Ken Kanashiro is second-in-command of the Washio Clan – he’s yakuza by way of and thru, from his facial scars to his pencil-thin moustache, each inch the formidable, hard-bitten gangster. At some point, Megumi, the daughter of the clan’s president, tells him she’s received front-row tickets to the upcoming area live performance by MNW, a South Korean male idol group that she’s stanning big-time – and she or he needs him to accompany her. To organize him, she exhibits him a documentary concerning the group and Ken is completely blown away! So after they attend the live performance collectively, whether or not it’s the music, the hard-working ethos of the charismatic idols, the live performance environment or a mixture of all three, the top result’s the yakuza’s life won’t ever be the identical. In a single day, he turns into a devoted follower of Jun – Jun is his ‘bias’.
The Yakuza’s Bias © Teki Yatsuda/Ichijinsha Inc.
Nevertheless, his subordinates are deeply confused. They notice that there’s one thing unusual about Megumi and Ken spending time collectively – however misread their secret fannish actions for the plotting of some nefarious felony actions. Sotaro Kamiki, Ken’s devoted lieutenant, is satisfied that the 2 are both arranging drug offers or organ trades. Eavesdropping on the 2 within the hope of allaying his suspicions, he ultimately bursts in on them – solely to find them unboxing a MNW live performance Blu-ray. Megumi just isn’t happy, particularly when Kamiki confesses that he doesn’t ‘get’ Jun’s star enchantment. Because the obsession intensifies, Megumi exhibits Ken find out how to arrange an internet account so he can share his emotions with fellow followers and even commerce merchandise. “You understand,” Ken says, impressed, “swapping merch like this… it’s just a little like… doing a hostage commerce.”
The Yakuza’s Bias © Teki Yatsuda/Ichijinsha Inc.
Nevertheless, when Ken and Megumi arrange a commerce on-line, who ought to take an curiosity in it however Kinji Mizuhara, an officer of the rival Jashima household. When Kinji swaggers alongside (with backup) anticipating to see some type of deal happening on the road, he’s astonished to see Ken holding an MNW banner – and exchanging it with a younger lady. “I feel it’s time,” he vows, “to consider how I’m going to kill him subsequent time… as I’m going again dwelling!” however as soon as again dwelling, feeding his cute pet cat, he can’t cease serious about the change in Ken. He has to seek out out about MNW for himself. Might it’s that he too will likely be received over by the charismatic younger singers? Will Ken and Kinji keep it up their clan rivalry – however over their biases within the idol group? And the way do the idols really feel about gaining a lot consideration from such shady older male followers?
This can be a genuinely enjoyable – and humorous – learn! Mangaka Teki Yatsuda is a really completed artist and her paintings for The Yakuza’s Bias brilliantly reproduces the type of yakuza manga, from character design to the dark-smudged, sinister backgrounds and, better of all, the exaggerated facial response sketches. It’s additionally very completely different in tone and art-style from her transferring however tragic Boys’ Love A Dwelling Far Away (KUMA) which is a manga street film, set within the USA. The blurb suggests that it’ll enchantment to readers of Phantom of the Idol and Means of the Househusband which isn’t so far-fetched a comparability because it might sound at first look. There’s a lot stable character-building and watching laborious males like Ken and Kinji fall underneath the younger singers’ spell is fairly charming in addition to amusing. The idols’ reactions to their ‘uncommon’ followers is fascinating too; sudden but plausible, which makes for an intriguing learn. Teki Yatsuda employs an awesome number of panels to inform the story – and when real hazard and violence erupts on the finish of the amount, it offers us a salutary reminder of the felony world wherein Ken lives.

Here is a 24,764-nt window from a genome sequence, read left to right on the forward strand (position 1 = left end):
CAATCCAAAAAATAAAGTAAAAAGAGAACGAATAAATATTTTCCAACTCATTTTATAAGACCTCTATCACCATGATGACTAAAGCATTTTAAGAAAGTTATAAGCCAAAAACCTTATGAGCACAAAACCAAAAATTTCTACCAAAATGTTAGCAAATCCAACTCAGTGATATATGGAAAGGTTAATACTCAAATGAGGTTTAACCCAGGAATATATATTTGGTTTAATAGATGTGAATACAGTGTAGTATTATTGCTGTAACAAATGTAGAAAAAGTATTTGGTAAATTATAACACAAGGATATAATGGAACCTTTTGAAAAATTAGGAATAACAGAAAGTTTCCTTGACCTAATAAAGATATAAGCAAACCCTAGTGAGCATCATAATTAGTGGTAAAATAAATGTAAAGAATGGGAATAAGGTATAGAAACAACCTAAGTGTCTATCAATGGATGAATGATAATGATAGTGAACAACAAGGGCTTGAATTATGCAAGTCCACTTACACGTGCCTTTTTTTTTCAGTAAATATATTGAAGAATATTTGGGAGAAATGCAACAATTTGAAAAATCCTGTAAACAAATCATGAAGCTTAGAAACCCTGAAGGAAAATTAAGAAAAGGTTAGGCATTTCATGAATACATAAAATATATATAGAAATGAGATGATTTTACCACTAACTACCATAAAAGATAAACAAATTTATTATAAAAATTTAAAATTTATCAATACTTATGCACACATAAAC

The Yakuza’s Bias involves the West in a good-looking commerce paperback version from Kodansha with a wonderfully embossed, metallic cowl. The interpretation is by Max Greenway and offers expertly with the fan-based terminology and the sinister yakuza exchanges equally nicely; the 4 pages of translation notes on the finish are particularly welcome. Nicole Roderick’s lettering covers the various completely different exchanges seamlessly, from smartphone texts to tune lyrics, to not point out the dialogue between completely different teams (once more, yakuza). There’s additionally a pleasant mangaka’s afterword/thanks. Quantity 2 is due out in mid-August 2023. For a ‘gag’ manga that started in a really modest approach on-line, this has grown into a piece that’s a lot extra (with out dropping its sense of affectionate parody).